Published in Presstime Magazine, October 2001
What's Good About Yellow Journalism
by W. Joseph Campbell
A journalism professor at American University in Washington, D.C., Campbell is author of Yellow Journalism: Puncturing the Myths, Defining the Legacies (Praeger: 2001).
A little more than 100 years ago, New York City was home to a fierce, if little-remembered newspaper boycott. Its objective was nothing less than the ruin of the leading practitioners of a flamboyant brand of journalism. The struggle was short-lived and ultimately unsuccessful, but its outcome offers timeless lessons for American publishers.
The boycott took shape in winter 1897 as public and university libraries, reading rooms, and social clubs in and near New York City banned two battling competitors: William Randolph Hearst’s New York Journal and Joseph Pulitzer’s New York World. They were together derided as vile, shameless, frivolous and morally bankrupt by more conservative rivals including the New York Press, the New York Sun, The New York Times and the New York Tribune. The Press seized an evocative term to disparage the Journal and World—a phrase swiftly adopted as the boycott’s rhetorical centerpiece.
That phrase was “yellow journalism.”
Then, as now, yellow journalism was shorthand for journalistic misdeeds, especially the lurid, sensational treatment of news. But as practiced in the late 1890s, yellow journalism was more complex than merely sensational. A careful, dispassionate study reveals that it was a distinctive and imaginative genre, less malevolent than commonly understood.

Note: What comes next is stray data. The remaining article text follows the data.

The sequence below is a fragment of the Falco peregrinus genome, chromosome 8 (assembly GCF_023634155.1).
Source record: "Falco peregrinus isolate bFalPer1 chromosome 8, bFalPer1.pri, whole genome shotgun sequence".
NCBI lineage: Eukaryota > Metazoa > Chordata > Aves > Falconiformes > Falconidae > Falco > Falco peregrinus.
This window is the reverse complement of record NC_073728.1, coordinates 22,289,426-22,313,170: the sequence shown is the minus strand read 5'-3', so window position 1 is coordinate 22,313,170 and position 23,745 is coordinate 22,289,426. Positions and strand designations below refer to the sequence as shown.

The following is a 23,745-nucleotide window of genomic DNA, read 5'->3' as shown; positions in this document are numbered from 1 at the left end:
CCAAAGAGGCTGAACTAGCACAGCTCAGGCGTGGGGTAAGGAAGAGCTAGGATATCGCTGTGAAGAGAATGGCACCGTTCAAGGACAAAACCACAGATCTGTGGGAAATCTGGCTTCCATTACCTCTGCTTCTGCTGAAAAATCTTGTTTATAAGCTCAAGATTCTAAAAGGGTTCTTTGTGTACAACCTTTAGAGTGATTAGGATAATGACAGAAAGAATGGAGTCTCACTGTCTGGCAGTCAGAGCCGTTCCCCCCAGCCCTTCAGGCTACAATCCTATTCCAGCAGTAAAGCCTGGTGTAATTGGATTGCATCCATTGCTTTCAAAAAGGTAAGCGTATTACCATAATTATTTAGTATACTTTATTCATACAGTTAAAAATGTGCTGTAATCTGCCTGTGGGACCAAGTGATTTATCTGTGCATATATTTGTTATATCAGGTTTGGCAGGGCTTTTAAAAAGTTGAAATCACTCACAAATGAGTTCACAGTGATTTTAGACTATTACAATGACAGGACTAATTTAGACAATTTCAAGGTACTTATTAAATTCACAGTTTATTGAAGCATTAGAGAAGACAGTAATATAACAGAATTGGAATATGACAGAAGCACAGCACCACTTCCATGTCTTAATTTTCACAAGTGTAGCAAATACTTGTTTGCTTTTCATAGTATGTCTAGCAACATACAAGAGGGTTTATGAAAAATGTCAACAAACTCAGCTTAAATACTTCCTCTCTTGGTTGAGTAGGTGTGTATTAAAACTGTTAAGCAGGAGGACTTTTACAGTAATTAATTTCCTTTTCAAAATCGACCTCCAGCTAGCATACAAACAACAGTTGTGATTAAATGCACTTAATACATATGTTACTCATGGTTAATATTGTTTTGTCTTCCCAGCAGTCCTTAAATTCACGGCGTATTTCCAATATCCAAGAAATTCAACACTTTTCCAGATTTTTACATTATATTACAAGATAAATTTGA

Yellow journalism was characterized by:
• Frequent use of multicolumn headlines, including Page One banners.
• Front-page treatment for a variety of topics, including the local and national politics, war, international diplomacy, sports, and society.
• Generous use of illustrations, photographs, graphics and maps.
• Willingness to experiment with layouts. Sometimes, the front page of the Journal was dominated by a single article and outsized illustration.
• The tendency to rely on anonymous sources, notably in dispatches of leading reporters.
• Eager indulgence in self-promotion, particularly calling attention to reporting accomplishments. Self-promotion also was evident in crusades against monopolies and municipal corruption.
Yellow journalism had its faults. It was impenitent, reluctant to acknowledge lapses in reporting. It indulged in oddball material such as one article titled, “Is the Sun Preparing to Give Birth to a New World?”